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This is a cool video of a guy who is going to refurbish a Brooks steam car.   Brooks was after Stanley and made in Canada.  There are maybe a dozen known survivors.  They used a Zapron like body to cut down on weight.   This car is missing its body, which makes a lot of sense if your body was made from cloth.

 

 

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2 hours ago, JAK said:

Restored a Brooks several years ago, found the performance at bit lacking compared to a Stanley.

 

Based on my naive understanding of the two,  the Brooks was quite similar in all most all respects to the last condenser Stanley's.  

 

I've never been in a steam car in my life,  so I have no idea,  but I my understanding is  that the earlier non-condenser Stanley's are much faster because they are lighter.

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No I don't have pictures, the car was unexciting, It was sold to Jeff Theabold in England.

I was clocked on the Bristol NASCAR track on the Friday before the AACA Spring Meet in Bristol at near 90PH, the car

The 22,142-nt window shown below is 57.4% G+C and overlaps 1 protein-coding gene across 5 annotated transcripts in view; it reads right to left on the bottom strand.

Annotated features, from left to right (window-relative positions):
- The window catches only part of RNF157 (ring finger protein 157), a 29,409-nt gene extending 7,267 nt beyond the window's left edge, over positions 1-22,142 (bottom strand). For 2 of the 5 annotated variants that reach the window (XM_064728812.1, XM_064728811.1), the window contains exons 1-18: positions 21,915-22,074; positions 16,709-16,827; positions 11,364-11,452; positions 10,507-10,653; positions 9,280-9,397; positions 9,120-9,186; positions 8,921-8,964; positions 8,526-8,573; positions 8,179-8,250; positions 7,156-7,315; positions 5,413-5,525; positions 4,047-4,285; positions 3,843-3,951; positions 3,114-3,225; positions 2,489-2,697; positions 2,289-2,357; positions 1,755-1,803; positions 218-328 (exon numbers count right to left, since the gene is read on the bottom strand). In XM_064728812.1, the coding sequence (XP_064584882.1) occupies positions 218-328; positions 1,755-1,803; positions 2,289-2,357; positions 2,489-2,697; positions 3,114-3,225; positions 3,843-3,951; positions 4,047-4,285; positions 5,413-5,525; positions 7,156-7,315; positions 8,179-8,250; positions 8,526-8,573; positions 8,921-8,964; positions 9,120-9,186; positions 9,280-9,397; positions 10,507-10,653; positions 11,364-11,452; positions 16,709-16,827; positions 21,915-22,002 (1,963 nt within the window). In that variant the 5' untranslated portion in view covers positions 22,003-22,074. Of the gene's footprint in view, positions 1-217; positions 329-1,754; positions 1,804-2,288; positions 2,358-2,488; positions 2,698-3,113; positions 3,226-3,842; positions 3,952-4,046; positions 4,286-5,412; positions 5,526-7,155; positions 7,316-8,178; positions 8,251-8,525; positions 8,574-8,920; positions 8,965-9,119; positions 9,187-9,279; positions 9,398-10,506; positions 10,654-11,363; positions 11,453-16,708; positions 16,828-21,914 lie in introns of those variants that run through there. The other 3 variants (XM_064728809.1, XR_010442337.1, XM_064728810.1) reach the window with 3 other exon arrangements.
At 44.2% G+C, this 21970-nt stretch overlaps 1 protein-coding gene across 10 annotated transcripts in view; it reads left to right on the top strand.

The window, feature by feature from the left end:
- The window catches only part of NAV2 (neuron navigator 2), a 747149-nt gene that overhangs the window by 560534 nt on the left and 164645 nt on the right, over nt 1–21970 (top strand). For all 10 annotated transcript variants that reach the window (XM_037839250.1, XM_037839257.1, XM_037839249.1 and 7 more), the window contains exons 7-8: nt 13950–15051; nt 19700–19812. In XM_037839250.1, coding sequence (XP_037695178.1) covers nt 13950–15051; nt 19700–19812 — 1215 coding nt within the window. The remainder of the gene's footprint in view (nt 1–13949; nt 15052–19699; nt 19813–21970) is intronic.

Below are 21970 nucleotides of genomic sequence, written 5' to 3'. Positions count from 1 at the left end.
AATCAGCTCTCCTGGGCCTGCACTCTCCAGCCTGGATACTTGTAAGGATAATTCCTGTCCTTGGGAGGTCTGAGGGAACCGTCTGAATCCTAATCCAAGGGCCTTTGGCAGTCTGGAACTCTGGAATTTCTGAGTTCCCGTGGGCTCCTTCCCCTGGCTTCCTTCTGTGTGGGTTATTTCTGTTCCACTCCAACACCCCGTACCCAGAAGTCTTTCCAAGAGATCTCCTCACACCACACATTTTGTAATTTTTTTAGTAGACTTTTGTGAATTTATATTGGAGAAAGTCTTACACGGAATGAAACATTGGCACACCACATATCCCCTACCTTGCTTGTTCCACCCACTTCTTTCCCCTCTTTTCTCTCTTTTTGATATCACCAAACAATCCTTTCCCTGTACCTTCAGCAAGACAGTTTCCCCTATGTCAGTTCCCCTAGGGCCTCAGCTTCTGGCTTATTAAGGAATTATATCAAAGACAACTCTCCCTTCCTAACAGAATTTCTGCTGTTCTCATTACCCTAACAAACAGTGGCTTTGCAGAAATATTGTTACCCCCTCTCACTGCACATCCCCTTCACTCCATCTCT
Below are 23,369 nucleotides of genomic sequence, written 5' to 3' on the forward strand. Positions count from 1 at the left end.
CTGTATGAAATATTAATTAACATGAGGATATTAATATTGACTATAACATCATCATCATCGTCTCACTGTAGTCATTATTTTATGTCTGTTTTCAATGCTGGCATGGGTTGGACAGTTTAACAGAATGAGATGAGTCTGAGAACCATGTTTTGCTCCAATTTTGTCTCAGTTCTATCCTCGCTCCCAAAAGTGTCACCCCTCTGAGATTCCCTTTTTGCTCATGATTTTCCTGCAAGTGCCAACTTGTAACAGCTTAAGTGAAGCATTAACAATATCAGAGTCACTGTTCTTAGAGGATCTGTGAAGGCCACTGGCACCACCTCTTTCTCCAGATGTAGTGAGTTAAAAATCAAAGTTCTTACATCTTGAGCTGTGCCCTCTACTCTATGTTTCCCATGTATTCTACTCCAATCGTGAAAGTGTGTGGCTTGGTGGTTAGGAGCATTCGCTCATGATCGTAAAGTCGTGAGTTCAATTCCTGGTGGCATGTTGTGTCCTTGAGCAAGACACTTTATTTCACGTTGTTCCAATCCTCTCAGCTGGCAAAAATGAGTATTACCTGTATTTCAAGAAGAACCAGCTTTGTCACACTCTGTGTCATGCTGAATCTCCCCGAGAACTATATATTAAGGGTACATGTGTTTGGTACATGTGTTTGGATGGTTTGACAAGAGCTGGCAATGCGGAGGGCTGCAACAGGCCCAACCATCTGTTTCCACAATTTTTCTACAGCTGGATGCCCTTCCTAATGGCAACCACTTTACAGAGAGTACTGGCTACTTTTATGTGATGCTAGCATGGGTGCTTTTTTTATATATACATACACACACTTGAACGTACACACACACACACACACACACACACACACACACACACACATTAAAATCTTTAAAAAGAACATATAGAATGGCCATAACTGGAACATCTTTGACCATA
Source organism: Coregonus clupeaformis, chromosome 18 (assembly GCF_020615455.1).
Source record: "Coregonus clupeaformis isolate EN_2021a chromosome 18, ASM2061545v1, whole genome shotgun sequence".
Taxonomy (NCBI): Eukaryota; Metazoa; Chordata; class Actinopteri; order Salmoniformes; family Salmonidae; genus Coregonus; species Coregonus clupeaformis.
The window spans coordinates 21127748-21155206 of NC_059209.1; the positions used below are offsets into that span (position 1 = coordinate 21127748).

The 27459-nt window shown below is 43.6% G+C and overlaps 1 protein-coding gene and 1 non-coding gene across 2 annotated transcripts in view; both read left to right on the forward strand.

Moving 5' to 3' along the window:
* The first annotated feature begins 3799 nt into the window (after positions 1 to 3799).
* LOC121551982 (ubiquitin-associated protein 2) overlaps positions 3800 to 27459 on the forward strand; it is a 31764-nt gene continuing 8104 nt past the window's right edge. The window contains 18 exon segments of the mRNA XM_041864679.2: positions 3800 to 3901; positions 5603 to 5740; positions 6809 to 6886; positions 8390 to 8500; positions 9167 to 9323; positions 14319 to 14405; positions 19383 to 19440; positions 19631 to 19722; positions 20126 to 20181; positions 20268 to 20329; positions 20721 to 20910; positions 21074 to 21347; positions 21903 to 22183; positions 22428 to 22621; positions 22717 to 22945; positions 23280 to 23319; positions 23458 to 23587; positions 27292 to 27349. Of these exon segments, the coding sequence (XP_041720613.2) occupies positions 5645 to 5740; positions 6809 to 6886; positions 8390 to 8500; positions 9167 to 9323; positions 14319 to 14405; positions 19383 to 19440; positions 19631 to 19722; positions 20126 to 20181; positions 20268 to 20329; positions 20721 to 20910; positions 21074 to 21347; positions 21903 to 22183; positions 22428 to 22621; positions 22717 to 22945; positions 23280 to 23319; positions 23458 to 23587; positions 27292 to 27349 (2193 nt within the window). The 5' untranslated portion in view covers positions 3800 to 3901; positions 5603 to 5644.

was not operating at maximum. My limitation not the car.

DSC02730.JPG

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52 minutes ago, StanleyRegister said:

This Stanley is now in the Audrain Automobile Museum.  They say it has a top speed of 70, maybe that's all the faster they care to drive it.  🙂  Goggles required...

 

https://audrainautomuseum.org/cars/1908-stanley-model-h-5/


besides the condenser and an extra 2,000 lbs what are the mechanical differences between that car and a 22-24 Stanley?

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The fundamental design of the car stayed the same.  They're both 20hp, and the Stanley engine design remained the same, with just some beefing up of parts.  Water & fuel pumps are very similar, but the late car pushes them with a gear-reduction crank on the rear axle instead of linking them right to the engine.  They're slower and quieter.  Boilers are identical.  The original superheater in a 1908 factory car was laid out differently from the later cars, and kind of clumsy, so people rarely build them that way now for any car.  The 1908 car used a single fuel system for both pilot and main burner, gasoline, while the later car uses kerosene for the main burner.

 

There were some mild technical advances.  The later car has a boiler water level indicator that's a little easier to read.  It also has an automatic device to manage the boiler water level, which makes a considerable difference in the driving experience.  Less manual twiddling of valves while driving.  Later cars also included an air pressure reserve tank, so that if you needed to add fuel pressure manually on the road, you wouldn't have to get out a pump.  The later cars also changed the engine oil supply from a small plunger pump to an industrial box lubricator.